Stock number: 18746Zoom Image
First printed map of Finland. Rare item because it appears in Atlas Maior only.
"This remarkably accurate-looking map was published by John Blaeu in 1662, and is the first printed map of the Grand Duchy of Finland, taken from the Scandinavian maps Anders Bure.
At the time of publication, Finland was a Grand Duchy of the Swedish Empire, with most of its settlements concentrated in the south and south-west, still an area with a large Swedish-speaking minority, particularly in 'Finlandia, Nylandia, Caiania' and 'Tavastia'. The south-eastern frontier region, around Lake Ladoga [Ladozhskoye Ozero in the USSR] shows two boundaries, one to the west, the other to the east, coloured with a double green and yellow line. The former represents the boundary established at the Treaty of T├ñysinna in 1595 by which the Grand Duchy received all of the territory to the north-west of the lake shown then as Savolax. The latter is the more recent boundary determined at the Treaty of Stolbovo which ended the Russo-Swedish War of 1610- 1617. Most of this territory was ceded back to Russia after the USSR-Finnish War of 1940.
Blaeu's title piece incorporates the arms of the provinces of the Grand Duchy: 'Caiania' [Oulu and Vaasa] 'Finlandia' [Turku and Pori], 'Finlandia Septentrionalis' [Lappi] 'Savolaxia' [Kuopio and Mikkeli], 'Tavastia' [H├ñme], 'Nylandia' [Uusimaa], and 'Carelia' [Karjala]. In the opposite corner, Blaeu gives a dedication to Gustav Horn (1592 - 1657) of Bj├Ârneborg [Pori], who was governor of the south-eastern regions of Kexholm and Ingermanland, giving a date of origin of Blaeu's map between 16651 (when Horn was made a Count) and 1657 (the year of his death). The arms of Finland were also relatively recent in origin, being first used in the 1580s."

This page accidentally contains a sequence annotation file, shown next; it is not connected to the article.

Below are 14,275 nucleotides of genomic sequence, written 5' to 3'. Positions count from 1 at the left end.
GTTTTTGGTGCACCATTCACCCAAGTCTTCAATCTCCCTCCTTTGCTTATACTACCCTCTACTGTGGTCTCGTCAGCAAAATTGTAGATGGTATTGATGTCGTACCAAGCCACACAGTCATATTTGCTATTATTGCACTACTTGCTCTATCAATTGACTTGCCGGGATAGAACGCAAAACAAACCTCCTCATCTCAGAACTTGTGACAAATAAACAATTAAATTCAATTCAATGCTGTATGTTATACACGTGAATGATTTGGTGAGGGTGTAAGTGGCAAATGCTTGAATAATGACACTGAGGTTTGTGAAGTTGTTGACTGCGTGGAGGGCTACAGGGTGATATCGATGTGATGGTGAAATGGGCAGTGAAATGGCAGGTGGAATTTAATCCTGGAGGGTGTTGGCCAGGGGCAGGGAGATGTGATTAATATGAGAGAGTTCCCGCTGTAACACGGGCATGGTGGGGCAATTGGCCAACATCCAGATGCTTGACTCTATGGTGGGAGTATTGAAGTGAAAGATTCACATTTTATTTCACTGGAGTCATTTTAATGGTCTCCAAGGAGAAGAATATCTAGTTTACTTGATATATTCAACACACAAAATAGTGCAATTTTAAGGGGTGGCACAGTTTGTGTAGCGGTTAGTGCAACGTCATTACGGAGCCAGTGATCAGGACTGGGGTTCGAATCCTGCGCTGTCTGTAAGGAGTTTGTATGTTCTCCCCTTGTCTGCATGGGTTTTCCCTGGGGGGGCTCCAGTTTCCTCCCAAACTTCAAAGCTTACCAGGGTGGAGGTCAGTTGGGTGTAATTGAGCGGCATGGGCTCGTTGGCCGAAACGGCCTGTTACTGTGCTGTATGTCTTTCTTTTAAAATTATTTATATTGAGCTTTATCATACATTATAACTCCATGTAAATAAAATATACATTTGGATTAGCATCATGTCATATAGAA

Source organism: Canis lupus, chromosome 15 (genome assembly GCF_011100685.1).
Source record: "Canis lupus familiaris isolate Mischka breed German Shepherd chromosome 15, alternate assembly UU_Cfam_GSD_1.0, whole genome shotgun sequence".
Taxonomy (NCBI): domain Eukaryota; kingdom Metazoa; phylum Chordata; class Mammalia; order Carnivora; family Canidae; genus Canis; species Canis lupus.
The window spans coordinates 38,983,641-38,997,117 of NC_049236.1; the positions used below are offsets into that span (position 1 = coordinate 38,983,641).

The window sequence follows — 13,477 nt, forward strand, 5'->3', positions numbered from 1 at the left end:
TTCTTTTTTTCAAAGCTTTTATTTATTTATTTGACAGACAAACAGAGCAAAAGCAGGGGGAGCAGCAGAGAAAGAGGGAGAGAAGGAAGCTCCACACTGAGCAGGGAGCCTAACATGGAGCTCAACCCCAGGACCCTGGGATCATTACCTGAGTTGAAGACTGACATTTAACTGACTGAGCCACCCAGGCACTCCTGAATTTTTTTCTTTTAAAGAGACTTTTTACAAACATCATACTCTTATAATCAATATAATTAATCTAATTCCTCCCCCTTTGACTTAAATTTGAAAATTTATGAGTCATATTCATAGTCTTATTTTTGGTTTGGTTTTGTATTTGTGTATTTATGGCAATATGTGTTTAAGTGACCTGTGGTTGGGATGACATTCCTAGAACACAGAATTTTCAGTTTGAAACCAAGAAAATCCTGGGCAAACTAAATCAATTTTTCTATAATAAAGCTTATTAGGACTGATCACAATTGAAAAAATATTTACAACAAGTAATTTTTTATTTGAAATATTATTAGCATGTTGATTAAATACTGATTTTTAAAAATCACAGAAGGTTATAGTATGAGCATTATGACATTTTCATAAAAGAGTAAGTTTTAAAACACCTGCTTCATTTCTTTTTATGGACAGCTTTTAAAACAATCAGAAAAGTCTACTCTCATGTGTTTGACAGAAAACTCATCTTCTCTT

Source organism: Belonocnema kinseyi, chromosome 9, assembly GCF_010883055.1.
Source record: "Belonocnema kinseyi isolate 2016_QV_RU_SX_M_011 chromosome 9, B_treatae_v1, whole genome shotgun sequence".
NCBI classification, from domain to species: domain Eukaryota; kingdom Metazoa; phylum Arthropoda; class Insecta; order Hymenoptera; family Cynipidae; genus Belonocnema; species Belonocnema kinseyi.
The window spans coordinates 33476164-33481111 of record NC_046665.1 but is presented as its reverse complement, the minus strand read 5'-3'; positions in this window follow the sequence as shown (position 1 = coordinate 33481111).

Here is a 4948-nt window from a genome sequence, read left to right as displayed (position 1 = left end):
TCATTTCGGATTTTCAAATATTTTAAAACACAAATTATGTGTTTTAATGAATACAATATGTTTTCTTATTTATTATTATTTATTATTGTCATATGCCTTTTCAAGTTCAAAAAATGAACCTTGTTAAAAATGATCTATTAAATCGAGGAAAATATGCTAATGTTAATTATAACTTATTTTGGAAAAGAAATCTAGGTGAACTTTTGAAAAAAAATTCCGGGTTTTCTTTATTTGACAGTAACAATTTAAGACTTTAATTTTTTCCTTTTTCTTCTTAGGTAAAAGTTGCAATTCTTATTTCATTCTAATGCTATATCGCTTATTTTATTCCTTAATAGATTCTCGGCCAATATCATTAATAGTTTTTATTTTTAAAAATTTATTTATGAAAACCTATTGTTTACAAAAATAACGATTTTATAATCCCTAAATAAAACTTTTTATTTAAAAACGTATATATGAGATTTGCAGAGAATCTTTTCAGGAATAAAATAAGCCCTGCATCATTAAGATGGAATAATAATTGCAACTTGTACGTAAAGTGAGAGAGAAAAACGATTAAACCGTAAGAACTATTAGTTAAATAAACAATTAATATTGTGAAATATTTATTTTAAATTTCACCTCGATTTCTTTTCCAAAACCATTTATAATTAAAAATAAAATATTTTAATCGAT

Willem Janszoon Blaeu died in October 1638, leaving his prospering business to his sons, Joan and Cornelis, who continued and expanded their father's ambitious plans.
After the premature death of his brother Cornelis in 1642, Joan directed the work alone and the whole atlas series of 6 volumes was eventually completed about 1655. As soon as it was finished he began the preparation of the even larger work, the Atlas Maior, which reached publication in 1662 in 11 volumes (later editions in 9-12 volumes) and contained nearly 600 double-page maps and 3,000 pages of text. This was, and indeed remains, the most magnificent work of its kind ever produced; perhaps its geographical content was not as up-to-date or as accurate as its author could have wished, but any deficiencies in that direction were more than compensated for by the fine engraving and colouring, the elaborate cartouches and pictorial and heraldic detail and especially the splendid calligraphy.
In 1672 a disastrous fire destroyed Blaeu's printing house in the Gravenstraat and a year afterwards Joan Blaeu died. The firm's surviving stocks of plates and maps were gradually dispersed, some of the plates being bought by F. de Wit and Schenk and Valck, before final closure in about 1695.
(Moreland and Bannister)